Friday, May 18, 2012

The Starry Stars are Right

Vincent van Gogh has all the hallmarks of a traditional Lovecraftian protagonist. Brilliant and tortured, he perceived a world beyond the view of most men and brought it to life with his art. Like so many before him that vision would bring him to the edge of madness and beyond, eventually resulting in his voluntary commitment to the asylum at Saint-Rémy. While there he would paint his most famous creation- The Starry Night.

Traditionally, the painting is a view of the northern night sky from his sanatorium window. Raven was kind enough to point out a quite different interpretation, based on a curious feature on the right edge of the painting.

Enlarged and with a tweak to the contrast.

What is it? As Raven offers...

Great Cthulhu looms darkly as he rises from the sea, causing a tsunami
to rush upon a sleeping town. Detail of Van Gogh's painting "The Stars
are Right"....

Visible and unmistakably recognizable are Cthulhu's tentacled head
with gleaming black eyes; his right arm (from shoulder to elbow)
pushing him up; and the corner and tip of his right bat-wing behind
his head.

The thought that one of the world's most well known paintings has a definite R'lyeh-ish aspect may be a bit outré. In that case, this serves as a good example of how a little creativity and a willingness to exploit pareidolia can inject the Mythos into almost anything.


Anonymous said...

This is quite outstanding, and reminds me of how chaosium books would brilliantly re-interpret even ancient Chinese characters (an area of my study) to find Cthulhuesque elements.

Chris Pittman said...

That is now all I will see whan I look at this painting, forever.

Jessica Deering said...

I had an art history teacher to described these "rolling hills" as giant crashing waves. The cypress trees are a known symbol of death, and this interpretation made much more sense to me than the "oh look how pretty" version. And why couldn't they be some unknowable horror, anyway?

CoastConFan said...

It’s fun, but I don’t see it myself. Yes, you can use pareidola to project your expectations and desires onto a number of vague things and create a pattern or connectivity that is actually not there. The other example I can think of is the ley line thing where you can connect a number of random points to create a “connectivity”. Paleobabble is a great site with contributors who are actual archeology, linguistic, and scientific experts that puncture a lot of this pop culture pseudoscience.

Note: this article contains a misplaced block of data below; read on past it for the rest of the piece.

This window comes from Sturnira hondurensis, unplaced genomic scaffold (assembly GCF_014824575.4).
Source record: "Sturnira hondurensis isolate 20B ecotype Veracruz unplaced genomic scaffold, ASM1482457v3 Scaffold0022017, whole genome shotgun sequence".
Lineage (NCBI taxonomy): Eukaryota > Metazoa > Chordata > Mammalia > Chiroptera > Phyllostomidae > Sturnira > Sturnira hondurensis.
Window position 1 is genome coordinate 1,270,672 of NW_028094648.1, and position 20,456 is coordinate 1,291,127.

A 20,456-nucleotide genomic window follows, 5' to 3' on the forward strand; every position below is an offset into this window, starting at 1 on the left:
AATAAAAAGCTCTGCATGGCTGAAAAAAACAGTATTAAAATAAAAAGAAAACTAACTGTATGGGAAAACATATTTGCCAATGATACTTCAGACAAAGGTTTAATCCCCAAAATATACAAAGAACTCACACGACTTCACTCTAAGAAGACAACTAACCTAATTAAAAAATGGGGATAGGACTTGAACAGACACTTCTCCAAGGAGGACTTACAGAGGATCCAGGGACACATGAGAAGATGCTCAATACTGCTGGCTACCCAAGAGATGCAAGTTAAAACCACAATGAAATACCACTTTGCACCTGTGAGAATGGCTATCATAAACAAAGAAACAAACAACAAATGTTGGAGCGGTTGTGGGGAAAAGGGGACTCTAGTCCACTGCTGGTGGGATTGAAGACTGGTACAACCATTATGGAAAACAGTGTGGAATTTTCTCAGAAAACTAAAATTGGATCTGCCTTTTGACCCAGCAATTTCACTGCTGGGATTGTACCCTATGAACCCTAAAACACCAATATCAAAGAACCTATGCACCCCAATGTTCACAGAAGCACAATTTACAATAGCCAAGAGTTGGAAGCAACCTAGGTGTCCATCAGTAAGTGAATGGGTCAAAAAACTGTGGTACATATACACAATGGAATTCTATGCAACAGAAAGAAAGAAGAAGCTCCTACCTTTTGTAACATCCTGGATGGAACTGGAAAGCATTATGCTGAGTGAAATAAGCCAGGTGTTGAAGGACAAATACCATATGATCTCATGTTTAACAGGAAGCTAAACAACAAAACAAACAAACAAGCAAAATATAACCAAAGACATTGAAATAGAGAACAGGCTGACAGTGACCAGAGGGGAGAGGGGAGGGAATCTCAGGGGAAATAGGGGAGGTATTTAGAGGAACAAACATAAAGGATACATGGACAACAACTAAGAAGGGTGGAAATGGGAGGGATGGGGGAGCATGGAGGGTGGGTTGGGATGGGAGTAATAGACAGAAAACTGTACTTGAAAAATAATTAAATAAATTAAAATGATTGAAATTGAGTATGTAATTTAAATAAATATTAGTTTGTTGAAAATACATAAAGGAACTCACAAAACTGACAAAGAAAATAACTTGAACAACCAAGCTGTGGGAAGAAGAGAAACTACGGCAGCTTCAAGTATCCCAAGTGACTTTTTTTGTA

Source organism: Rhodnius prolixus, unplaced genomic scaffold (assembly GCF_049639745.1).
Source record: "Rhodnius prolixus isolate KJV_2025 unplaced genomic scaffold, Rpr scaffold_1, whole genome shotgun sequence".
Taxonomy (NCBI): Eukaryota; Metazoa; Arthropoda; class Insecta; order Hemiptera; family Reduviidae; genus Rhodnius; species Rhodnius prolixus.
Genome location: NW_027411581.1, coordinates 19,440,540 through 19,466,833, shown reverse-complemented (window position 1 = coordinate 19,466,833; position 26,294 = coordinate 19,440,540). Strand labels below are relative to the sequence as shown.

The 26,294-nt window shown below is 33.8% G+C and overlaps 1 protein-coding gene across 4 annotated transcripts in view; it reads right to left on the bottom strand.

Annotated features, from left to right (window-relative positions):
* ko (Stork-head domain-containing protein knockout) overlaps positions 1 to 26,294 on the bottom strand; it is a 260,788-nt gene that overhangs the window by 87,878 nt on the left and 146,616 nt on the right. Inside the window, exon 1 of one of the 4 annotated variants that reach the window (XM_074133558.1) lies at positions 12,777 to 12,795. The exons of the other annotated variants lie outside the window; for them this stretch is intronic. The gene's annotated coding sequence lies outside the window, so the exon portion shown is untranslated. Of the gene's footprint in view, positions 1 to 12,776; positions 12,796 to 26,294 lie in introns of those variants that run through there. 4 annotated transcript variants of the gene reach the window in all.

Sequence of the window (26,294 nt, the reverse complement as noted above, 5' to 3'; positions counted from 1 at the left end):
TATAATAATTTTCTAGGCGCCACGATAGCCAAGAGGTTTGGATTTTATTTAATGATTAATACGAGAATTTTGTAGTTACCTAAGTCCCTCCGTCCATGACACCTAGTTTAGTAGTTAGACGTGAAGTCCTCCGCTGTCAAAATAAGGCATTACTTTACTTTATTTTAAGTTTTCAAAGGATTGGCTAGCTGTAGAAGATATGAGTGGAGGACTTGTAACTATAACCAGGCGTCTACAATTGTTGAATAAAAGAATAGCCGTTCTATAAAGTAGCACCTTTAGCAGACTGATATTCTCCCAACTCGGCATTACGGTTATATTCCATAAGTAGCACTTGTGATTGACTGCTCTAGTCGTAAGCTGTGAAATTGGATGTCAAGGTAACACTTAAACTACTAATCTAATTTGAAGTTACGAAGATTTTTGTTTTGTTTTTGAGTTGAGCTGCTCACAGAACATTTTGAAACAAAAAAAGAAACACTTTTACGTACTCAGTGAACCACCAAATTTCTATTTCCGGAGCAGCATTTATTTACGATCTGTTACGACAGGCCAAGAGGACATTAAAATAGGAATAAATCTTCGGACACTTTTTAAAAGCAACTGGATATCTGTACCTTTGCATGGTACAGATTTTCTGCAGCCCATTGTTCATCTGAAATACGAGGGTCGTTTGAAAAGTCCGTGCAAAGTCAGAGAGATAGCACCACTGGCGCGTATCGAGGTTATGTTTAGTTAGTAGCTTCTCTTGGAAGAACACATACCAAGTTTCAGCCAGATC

But in doing so, a prop maker can get some good points from their analysis of misapplied data. Basically, when you have an agenda and an undifferentiated blob of data, your need for theory validation tends to edit rather than scientific application. This is why the cornerstone of the scientific method is the ability to reproduce an experiment by dependent persons to create verifiability.

However, pop pseudoscience can be a lot of fun and figures well into the Mythos. After all when you are dealing with colors and angles that don’t exist in this plane of existence, how can you apply Earthly science. It’s all Psychobabble To Me (ref Alan Parsons Project song). We here at the Arkham Sanitarium have a cure for all those problems: restraint and isolation.

Anonymous said...

Clearly the image of Great Cthulhu has been digitally diminished. As has the police box.

Ronan said...

...And now The Starry Night will forever be The Stars Are Right to me. I'd object, but honestly this pareidolic interpretation of it rather appeals to me, and it's still a beautiful painting, so...

Phil said...

Sadly all I see is an Empire Srikes Back ion cannon.

Bellerophon said...

Didn't see Cthulhu no matter how hard I squinted, and I see that kind of stuff in a pile of dirty socks. But that post is darn good writing! And now I know what pareidolia is.

P.S.: That night sky is impossible anyway.

ColKillgore said...

I am going to have to buy a print of this, so I can point out the "true" meaning of the painting to visitors.


Raven said...

Now I understand
What you tried to say to me
And how you suffered for your sanity
And how you tried to set them free
They would not listen, they'd just turn and shun;
But now they'll scream and run

(Trivia point: my cousin Ed Freeman produced the album that song was on, American Pie by Don McLean.)

Raven said...

A Daily Kos poster hight Tortmaster suggested, “Have you looked to see the exact date on which van Gogh died and Lovecraft was born. You might want to. I’m not saying, I’m just saying….”

Oddly enough, Lovecraft was born August 20, 1890, not quite a month after van Gogh died July 29, 1890 — which, if you give any credence at all to reincarnation (as I don’t) could further some speculation. And also oddly enough, Lovecraft died on a March 15… van Gogh had been born on a (much earlier) March 30… curiously hinting at a grand circle through time….